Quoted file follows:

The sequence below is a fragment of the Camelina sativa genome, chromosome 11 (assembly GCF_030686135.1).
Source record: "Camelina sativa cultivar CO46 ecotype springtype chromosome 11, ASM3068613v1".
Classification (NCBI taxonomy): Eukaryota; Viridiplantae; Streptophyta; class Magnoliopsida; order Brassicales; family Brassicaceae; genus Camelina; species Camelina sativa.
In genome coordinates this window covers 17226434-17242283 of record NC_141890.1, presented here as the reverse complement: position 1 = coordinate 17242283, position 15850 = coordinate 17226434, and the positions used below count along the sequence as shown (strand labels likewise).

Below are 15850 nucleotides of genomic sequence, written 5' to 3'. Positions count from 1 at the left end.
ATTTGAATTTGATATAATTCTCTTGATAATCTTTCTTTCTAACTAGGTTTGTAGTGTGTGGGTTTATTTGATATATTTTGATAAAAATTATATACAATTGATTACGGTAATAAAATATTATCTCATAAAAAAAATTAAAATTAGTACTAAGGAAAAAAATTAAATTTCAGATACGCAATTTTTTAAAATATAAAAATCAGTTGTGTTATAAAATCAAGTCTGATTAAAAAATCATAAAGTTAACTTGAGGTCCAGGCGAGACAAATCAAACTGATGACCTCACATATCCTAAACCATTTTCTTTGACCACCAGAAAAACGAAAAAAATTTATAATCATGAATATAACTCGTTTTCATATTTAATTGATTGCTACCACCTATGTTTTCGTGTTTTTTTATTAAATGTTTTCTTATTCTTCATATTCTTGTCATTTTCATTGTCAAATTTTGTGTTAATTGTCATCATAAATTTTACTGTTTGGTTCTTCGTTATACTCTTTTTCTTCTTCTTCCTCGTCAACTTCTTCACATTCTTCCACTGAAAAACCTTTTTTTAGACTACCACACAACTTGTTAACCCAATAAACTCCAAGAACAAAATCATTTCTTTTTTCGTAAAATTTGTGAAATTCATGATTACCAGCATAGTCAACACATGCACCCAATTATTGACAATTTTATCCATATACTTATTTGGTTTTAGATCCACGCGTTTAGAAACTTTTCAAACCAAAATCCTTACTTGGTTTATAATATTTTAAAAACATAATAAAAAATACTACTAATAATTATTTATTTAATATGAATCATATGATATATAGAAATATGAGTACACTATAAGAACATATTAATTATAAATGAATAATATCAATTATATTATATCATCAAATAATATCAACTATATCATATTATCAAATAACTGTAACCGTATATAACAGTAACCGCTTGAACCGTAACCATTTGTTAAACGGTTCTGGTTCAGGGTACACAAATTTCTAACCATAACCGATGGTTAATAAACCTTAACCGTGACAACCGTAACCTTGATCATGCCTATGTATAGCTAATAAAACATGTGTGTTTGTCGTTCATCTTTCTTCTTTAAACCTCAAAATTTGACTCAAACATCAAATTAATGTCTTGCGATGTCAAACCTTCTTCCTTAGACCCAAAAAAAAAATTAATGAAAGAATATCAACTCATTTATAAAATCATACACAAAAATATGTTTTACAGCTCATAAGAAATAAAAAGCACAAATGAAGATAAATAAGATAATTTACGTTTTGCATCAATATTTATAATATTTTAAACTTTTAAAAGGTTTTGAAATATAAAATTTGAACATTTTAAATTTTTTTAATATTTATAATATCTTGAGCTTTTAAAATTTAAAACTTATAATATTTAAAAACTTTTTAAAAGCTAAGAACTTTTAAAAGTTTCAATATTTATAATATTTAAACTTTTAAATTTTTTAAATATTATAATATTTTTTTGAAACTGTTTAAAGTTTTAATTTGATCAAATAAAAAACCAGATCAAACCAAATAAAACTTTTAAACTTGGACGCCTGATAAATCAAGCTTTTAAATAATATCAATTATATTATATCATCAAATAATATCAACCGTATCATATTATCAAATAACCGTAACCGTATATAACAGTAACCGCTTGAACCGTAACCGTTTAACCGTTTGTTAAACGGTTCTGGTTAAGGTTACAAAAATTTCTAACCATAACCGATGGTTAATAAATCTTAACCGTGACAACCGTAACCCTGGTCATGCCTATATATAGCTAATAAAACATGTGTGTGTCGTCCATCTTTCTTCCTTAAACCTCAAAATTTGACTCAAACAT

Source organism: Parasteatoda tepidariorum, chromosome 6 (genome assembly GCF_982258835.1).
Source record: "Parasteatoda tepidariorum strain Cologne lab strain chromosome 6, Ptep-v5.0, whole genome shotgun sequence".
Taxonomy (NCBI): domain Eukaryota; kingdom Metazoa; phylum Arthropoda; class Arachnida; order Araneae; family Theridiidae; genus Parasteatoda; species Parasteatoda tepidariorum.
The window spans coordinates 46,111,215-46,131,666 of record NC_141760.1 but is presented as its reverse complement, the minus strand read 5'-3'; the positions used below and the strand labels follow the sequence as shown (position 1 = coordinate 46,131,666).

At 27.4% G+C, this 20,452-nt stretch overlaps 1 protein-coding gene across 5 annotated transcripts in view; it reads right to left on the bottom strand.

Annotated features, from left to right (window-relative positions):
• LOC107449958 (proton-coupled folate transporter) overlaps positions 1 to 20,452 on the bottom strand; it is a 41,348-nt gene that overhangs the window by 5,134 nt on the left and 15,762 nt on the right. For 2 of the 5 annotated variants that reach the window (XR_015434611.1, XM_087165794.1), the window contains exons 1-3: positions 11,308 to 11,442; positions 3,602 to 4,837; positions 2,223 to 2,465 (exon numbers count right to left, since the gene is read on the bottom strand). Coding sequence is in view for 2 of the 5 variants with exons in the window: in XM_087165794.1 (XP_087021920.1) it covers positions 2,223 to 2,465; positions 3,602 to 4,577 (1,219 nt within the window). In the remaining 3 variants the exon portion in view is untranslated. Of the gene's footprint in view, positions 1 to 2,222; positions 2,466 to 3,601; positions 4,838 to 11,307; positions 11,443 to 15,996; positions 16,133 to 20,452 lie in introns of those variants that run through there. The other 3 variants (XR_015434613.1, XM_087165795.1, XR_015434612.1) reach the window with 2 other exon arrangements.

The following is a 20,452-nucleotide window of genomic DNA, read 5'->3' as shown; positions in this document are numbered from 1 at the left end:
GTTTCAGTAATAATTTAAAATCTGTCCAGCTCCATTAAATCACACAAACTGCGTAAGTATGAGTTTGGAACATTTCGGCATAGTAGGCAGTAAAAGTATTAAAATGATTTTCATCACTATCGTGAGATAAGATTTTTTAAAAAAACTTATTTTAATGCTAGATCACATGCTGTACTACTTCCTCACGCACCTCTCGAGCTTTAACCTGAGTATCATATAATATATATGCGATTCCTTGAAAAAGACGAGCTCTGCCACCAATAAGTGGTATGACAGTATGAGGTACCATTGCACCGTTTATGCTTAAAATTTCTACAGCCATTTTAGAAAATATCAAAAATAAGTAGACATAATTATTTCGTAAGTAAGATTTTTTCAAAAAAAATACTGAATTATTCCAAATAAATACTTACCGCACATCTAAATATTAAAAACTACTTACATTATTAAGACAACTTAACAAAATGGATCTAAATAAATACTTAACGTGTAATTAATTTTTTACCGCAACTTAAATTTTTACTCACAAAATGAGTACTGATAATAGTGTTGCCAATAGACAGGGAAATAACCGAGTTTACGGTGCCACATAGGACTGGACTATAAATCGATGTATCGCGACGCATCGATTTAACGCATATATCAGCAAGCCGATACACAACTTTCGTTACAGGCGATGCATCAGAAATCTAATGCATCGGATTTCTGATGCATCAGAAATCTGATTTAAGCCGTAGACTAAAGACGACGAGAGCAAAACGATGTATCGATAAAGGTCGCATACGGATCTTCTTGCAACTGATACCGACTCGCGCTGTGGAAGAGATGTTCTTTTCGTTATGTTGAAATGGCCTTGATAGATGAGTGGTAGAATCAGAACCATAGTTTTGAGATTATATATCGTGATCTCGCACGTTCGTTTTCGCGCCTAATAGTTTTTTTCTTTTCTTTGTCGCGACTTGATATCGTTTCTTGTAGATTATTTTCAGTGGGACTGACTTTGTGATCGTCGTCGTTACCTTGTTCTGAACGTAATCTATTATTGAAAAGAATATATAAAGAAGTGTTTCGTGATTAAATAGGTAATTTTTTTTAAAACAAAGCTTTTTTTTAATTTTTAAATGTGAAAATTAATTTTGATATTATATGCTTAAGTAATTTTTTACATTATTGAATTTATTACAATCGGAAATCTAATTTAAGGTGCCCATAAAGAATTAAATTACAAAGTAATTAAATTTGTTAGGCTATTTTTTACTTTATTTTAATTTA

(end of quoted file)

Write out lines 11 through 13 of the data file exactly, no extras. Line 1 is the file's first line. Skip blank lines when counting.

At 27.4% G+C, this 20,452-nt stretch overlaps 1 protein-coding gene across 5 annotated transcripts in view; it reads right to left on the bottom strand.

Annotated features, from left to right (window-relative positions):
• LOC107449958 (proton-coupled folate transporter) overlaps positions 1 to 20,452 on the bottom strand; it is a 41,348-nt gene that overhangs the window by 5,134 nt on the left and 15,762 nt on the right. For 2 of the 5 annotated variants that reach the window (XR_015434611.1, XM_087165794.1), the window contains exons 1-3: positions 11,308 to 11,442; positions 3,602 to 4,837; positions 2,223 to 2,465 (exon numbers count right to left, since the gene is read on the bottom strand). Coding sequence is in view for 2 of the 5 variants with exons in the window: in XM_087165794.1 (XP_087021920.1) it covers positions 2,223 to 2,465; positions 3,602 to 4,577 (1,219 nt within the window). In the remaining 3 variants the exon portion in view is untranslated. Of the gene's footprint in view, positions 1 to 2,222; positions 2,466 to 3,601; positions 4,838 to 11,307; positions 11,443 to 15,996; positions 16,133 to 20,452 lie in introns of those variants that run through there. The other 3 variants (XR_015434613.1, XM_087165795.1, XR_015434612.1) reach the window with 2 other exon arrangements.